CQC Announces Independent Review into Handling of Protected Disclosures

The Care Quality’ Commission’s (CQC)Executive Team has appointed Zoë Leventhal KC of Matrix Chambers to lead an independent review into its handling of protected disclosures shared by Mr Shyam Kumar alongside a sample of other information of concern shared with the CQC by health and care staff.

The aim of the review will be to determine whether they took appropriate action in response to this information. It will include consideration of whether the ethnicity of the people raising concerns impacted on decision making or outcomes.

The full terms of reference for the review will be published shortly. The review is expected to conclude by the end of this year, with Zoë reporting her findings and recommendations publicly to CQC’s Board.

Alongside this barrister-led review we will conduct a wider review, led by our new Director of Integrated Care, Inequalities and Improvement, Scott Durairaj, which will seek input from people using and working in health and social care and from our colleagues.

This will explore whether there are issues of culture, process or both within the organisation which need to be addressed so we are better able to listen and to act on what the hear when information of concern is shared with them. The review will have a focus on inclusivity, including understanding whether race or any other protected characteristic has any impact on how we treat information of concern. Terms of reference will be developed in consultation with internal and external partners and will be published once agreed.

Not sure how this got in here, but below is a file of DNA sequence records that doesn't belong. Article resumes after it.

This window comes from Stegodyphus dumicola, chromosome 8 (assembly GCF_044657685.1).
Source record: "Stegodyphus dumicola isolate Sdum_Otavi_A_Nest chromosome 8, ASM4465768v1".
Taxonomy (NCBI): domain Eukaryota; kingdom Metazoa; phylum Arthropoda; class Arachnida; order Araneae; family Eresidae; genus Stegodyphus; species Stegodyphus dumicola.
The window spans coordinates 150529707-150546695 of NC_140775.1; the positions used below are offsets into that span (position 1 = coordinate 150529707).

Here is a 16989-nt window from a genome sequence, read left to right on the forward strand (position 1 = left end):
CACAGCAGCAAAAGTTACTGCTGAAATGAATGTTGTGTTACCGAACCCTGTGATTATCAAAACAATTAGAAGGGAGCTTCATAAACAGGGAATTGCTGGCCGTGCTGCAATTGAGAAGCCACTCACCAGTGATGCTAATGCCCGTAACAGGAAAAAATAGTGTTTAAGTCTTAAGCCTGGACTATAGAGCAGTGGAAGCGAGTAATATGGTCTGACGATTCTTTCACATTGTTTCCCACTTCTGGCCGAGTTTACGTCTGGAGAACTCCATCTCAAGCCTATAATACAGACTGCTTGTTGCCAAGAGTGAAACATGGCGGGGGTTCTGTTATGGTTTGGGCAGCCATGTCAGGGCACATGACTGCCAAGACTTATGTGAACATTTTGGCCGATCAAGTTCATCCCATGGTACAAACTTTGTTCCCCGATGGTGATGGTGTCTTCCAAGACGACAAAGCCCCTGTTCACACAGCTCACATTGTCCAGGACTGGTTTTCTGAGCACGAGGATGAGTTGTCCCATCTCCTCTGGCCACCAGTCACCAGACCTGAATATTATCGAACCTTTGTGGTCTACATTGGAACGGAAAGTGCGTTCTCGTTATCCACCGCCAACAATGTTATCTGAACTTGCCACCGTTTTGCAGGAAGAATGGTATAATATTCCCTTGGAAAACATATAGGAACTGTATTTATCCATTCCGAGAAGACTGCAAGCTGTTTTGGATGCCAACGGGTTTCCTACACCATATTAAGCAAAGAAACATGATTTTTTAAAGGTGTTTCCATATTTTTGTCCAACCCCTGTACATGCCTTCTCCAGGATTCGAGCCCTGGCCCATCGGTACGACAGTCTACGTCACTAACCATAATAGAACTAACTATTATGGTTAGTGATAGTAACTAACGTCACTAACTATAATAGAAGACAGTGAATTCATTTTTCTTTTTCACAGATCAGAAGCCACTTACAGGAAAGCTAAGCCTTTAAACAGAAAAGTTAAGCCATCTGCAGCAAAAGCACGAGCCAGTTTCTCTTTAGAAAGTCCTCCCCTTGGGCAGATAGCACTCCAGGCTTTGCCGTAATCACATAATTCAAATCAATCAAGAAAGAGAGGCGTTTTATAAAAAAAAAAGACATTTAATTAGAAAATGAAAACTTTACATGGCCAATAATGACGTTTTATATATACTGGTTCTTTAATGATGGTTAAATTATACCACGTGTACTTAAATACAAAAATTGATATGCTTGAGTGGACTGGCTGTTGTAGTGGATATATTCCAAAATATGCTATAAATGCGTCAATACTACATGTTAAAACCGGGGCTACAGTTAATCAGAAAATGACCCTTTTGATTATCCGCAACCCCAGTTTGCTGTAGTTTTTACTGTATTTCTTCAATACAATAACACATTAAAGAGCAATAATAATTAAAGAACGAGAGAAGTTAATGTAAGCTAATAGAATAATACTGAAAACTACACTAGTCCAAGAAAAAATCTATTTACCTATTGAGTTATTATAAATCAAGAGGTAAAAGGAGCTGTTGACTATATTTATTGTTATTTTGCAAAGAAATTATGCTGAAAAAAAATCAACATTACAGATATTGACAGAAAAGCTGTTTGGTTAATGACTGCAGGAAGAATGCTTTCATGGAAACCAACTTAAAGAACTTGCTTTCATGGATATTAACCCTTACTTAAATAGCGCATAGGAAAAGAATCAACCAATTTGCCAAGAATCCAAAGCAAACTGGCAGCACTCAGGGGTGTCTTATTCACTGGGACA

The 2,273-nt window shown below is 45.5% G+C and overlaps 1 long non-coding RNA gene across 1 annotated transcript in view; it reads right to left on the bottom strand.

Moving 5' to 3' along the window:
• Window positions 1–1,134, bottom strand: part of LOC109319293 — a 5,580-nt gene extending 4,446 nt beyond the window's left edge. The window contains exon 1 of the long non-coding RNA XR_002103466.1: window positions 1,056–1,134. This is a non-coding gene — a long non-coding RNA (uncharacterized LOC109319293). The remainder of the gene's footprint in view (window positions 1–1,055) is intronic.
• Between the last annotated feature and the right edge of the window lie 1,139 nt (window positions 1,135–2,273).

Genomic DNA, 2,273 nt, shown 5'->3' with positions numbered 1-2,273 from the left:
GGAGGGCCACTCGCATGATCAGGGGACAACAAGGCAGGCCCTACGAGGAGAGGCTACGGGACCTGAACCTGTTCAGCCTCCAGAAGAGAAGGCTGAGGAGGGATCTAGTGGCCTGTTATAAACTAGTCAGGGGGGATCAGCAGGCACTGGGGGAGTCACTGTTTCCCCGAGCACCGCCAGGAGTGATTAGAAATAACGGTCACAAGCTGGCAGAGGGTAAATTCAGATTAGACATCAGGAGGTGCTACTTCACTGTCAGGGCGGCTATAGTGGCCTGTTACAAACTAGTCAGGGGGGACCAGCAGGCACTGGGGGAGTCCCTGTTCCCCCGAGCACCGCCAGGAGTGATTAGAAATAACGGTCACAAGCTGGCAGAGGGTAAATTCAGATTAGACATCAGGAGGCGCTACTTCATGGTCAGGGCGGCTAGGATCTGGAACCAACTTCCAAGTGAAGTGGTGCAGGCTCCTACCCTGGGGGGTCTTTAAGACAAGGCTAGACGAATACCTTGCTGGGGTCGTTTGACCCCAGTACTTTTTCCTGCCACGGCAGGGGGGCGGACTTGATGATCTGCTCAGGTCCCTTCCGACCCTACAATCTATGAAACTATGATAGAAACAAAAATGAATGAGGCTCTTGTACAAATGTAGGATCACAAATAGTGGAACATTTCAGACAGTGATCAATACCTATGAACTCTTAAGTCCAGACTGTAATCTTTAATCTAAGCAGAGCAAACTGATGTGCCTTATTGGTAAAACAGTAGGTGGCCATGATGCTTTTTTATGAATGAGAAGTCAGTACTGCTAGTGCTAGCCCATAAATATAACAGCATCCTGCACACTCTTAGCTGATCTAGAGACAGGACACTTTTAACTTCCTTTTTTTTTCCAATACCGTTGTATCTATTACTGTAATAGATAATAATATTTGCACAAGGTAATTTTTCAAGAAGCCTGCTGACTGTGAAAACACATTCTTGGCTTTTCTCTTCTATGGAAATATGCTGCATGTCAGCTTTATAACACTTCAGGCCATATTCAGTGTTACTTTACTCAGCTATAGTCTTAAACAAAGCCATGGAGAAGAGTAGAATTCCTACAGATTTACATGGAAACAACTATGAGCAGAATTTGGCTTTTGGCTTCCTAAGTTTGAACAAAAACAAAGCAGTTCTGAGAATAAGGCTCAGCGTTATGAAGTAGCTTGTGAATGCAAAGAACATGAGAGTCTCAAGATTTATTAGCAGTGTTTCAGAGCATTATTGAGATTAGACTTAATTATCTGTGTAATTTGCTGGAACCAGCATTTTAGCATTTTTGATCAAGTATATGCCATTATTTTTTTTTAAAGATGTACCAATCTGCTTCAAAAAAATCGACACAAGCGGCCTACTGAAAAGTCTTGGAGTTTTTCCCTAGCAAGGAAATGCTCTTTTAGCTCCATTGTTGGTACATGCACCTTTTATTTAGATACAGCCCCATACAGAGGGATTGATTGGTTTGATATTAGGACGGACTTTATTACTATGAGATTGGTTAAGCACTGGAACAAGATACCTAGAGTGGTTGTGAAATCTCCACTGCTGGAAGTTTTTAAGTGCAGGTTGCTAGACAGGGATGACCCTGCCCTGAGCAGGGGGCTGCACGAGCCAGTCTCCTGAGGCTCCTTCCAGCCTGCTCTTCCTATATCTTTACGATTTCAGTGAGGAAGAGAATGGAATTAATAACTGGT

Ian Trenholm said:
“It’s crucial that people feel confident that when they share concerns with us, we act appropriately on these concerns to prevent poor care and to support providers to improve. For people to have that trust, we as the regulator need to be open to exploring if we got things wrong and learning how we can do better – and it’s important that we’re as transparent as possible about this process.

“Last year we received over 18,000 pieces of information from people who work in health and care, with information of concern triggering around half our inspection activity which is prompted by new information.

“The independent review will look at how we dealt with a sample of whistleblowing concerns, including Mr Kumar’s. We’ll also be conducting a wider review which looks at what improvements we can make as an organisation to how we listen inclusively and respond to people, including our colleagues, and how we act on their concerns.”














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